Which Internet Browser?

As most internet users have found out, not all browsers are created equally.  Internet Explorer was basically the one most used for several years, but then quickly got tired of the fact that the internet moved faster but your browser didn’t.  Or that they made the application increasingly more complicated to the point of not being able to even get into a lot of websites without what seemed a required PhD in astrophysics.

I do have to say that Internet Explorer is getting better, but it’s no longer my favorite.

Now we have choice (which we had before but few realized it . . . remember Netscape?).  There’s basically 4 top browsers available and like any tech thing there are a lot of opinions.  I keep 3 of them on my PC and occasionally switch between which one I use.  I also do this to see how a website I manage looks in each.  Here’s a general overview of each:

  1. Internet Explorer which is now up to version 9 and 10 supposedly coming soon.  Version 9 was supposed to tackle the speed issues that Explorer has been lacking but I still find it rather slow.  If you are a Windows XP user you can’t get IE 9.  Occasionally there are a few professional web services I use that require Internet Explorer so I still use it here and there.  The controls could be simplified for users more in my opinion ad the settings are still too complicated.  Have to wait and see what 10 brings.
  2. Chrome by Google which is my browser-of-choice.  I’ll be honest that when this first came out a few years ago I didn’t care for it but now up to version 15 and I have been using it for over a year now.  It’s very quick, simple without sacrificing security, tons of great add-ons, and best of all . . . I can sync it.  The syncing feature is great because it backs up all my custom settings to my account and I can easily bring up my Chrome browser from any internet connected computer.  Definitely one to check out if you haven’t.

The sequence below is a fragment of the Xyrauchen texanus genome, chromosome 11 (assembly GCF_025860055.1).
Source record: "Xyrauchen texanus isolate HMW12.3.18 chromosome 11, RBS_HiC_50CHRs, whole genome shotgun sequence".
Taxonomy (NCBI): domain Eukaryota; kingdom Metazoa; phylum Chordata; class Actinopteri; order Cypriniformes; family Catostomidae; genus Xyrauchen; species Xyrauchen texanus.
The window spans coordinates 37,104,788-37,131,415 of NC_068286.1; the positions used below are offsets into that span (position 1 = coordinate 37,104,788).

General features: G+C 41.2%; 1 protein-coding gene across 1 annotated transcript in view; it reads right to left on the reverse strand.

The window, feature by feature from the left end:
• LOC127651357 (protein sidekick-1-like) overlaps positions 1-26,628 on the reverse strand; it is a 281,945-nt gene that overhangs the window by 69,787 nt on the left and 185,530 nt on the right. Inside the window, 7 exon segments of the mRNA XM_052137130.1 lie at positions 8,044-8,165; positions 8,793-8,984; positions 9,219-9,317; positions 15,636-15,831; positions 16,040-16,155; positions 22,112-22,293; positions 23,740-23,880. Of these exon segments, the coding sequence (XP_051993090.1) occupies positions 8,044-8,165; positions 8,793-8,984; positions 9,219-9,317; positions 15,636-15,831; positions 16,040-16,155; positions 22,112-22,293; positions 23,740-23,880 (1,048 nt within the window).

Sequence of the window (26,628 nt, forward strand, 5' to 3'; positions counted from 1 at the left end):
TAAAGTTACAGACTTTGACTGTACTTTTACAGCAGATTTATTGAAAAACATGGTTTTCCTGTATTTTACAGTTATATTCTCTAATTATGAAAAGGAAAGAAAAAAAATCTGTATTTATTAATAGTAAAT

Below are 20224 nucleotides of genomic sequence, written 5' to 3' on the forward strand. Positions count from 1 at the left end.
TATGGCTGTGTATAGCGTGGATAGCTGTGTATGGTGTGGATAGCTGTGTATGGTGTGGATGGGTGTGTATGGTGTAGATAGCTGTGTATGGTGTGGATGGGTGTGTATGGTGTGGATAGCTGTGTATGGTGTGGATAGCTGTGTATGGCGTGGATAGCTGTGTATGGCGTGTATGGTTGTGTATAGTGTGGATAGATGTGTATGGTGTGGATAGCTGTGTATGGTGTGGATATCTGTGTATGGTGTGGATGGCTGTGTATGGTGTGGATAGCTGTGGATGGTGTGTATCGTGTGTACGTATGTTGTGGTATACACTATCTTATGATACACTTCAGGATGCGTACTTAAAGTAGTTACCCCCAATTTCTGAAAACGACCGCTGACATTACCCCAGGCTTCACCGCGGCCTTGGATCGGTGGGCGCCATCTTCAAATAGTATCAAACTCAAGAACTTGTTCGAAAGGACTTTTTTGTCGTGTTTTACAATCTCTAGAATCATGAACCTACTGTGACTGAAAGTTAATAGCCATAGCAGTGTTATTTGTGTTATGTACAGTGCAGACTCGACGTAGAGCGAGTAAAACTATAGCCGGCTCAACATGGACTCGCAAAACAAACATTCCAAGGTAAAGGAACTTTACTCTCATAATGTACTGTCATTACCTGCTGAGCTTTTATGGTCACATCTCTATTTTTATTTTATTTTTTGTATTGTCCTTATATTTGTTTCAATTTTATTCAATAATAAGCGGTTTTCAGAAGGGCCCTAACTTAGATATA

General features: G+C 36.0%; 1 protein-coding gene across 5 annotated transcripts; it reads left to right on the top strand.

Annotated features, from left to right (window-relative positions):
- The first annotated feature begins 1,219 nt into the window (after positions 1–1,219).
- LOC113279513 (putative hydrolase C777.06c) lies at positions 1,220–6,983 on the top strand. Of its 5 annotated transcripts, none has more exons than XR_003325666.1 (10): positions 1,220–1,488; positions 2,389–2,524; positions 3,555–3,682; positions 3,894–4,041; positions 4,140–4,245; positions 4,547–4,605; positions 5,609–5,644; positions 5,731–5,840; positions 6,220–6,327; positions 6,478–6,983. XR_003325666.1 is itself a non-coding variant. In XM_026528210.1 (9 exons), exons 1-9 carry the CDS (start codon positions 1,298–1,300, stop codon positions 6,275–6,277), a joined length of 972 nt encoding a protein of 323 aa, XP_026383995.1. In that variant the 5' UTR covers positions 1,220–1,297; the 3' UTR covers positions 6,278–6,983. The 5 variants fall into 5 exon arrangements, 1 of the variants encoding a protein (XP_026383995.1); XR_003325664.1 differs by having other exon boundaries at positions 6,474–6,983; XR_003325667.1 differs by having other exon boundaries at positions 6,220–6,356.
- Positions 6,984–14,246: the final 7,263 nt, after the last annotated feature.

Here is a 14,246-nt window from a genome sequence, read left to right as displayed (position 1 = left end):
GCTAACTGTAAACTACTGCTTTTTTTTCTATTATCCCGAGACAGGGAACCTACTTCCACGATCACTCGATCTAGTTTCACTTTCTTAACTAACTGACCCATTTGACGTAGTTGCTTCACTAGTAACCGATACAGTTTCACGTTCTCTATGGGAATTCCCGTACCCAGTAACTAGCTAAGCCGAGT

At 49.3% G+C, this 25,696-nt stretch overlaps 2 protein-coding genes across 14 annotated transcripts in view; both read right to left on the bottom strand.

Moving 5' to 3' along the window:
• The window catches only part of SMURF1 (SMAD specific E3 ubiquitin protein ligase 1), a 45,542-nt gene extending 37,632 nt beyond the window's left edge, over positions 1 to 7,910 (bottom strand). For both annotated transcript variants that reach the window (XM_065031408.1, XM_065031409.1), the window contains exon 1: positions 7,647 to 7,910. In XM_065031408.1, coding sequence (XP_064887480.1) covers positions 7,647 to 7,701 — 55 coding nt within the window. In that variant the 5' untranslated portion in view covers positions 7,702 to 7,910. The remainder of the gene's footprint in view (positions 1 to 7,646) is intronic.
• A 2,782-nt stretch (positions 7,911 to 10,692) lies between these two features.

3. Firefox by Mozilla.  This company really opened the door to browser customizing and custom add-ons.  Prior to going to Chrome, Firefox was my main choice.  It’s not as fast as Chrome at startup or surfing but a lot faster than Internet Explorer.  It’s pretty easy to use and there is a great selection of add-ons available.  I just updated to version 9 and have been pretty pleased with it’s performance.
  4. Safari by Apple.  I have very little experience with Safari.  I installed it once and didn’t find any benefit so I uninstalled it.  It’s well-designed and pretty efficient and easy to use.  There is a Windows version available also.

The thing I like is that there is really strong competition in the browser arena and these companies are doing some really nice things to make using the web easier and more enjoyable.  So which browser are you using?

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Author:Brad West

I live in Palm Coast, FL with my family and have assisted my local parish with our website and communications. Our parishes today can benefit a great deal from technology. Whether it's improving communications, community building, evangelizing, business operations, and much more; we have the tools today. To help provide some direction and advice to parishes and parishioners, I wrote and published an eBook titled "The Connected Church" which is available through Barnes and Noble (Nooks and Nook apps) as well as Amazon (Kindle and Kindle apps).
  • Anonymous

    Chrome!!! And I was able to get it onto my computer at work too!